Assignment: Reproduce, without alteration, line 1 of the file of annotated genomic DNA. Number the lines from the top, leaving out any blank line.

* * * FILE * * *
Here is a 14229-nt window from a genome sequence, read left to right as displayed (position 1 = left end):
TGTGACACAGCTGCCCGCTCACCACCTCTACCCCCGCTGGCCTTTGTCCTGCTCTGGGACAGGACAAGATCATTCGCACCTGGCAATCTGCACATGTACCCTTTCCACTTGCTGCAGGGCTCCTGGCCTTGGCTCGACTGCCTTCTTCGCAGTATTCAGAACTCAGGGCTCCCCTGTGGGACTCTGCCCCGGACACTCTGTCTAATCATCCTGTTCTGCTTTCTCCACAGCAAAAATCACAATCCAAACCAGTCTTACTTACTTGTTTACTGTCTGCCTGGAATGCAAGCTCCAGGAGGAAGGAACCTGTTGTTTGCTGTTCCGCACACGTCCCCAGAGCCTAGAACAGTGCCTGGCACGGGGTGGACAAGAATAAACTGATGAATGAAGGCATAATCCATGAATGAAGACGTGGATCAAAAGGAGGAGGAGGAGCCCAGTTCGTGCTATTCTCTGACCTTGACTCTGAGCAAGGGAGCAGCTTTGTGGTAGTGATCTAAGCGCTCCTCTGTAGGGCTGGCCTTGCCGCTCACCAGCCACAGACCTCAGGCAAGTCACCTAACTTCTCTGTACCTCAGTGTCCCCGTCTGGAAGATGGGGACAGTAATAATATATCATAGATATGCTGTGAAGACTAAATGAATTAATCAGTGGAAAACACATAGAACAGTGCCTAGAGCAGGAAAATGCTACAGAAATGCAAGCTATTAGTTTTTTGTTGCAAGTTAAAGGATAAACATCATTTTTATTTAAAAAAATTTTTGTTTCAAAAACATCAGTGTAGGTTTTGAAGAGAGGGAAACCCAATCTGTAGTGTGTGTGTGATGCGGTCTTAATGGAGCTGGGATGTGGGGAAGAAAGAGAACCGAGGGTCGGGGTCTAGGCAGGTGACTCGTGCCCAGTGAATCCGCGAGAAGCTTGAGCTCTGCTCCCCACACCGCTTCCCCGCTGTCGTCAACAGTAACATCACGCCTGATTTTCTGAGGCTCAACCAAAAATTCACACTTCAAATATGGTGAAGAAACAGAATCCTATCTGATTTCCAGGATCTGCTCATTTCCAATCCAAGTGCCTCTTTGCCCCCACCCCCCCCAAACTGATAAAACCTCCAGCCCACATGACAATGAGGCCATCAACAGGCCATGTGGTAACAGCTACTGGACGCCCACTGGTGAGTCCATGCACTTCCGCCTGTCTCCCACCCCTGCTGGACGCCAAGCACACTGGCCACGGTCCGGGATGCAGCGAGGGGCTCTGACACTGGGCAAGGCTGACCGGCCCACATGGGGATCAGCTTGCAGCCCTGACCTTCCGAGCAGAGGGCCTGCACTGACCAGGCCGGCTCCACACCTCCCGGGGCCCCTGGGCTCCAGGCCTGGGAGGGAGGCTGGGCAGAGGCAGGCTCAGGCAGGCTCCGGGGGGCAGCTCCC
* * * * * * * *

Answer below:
Here is a 14229-nt window from a genome sequence, read left to right as displayed (position 1 = left end):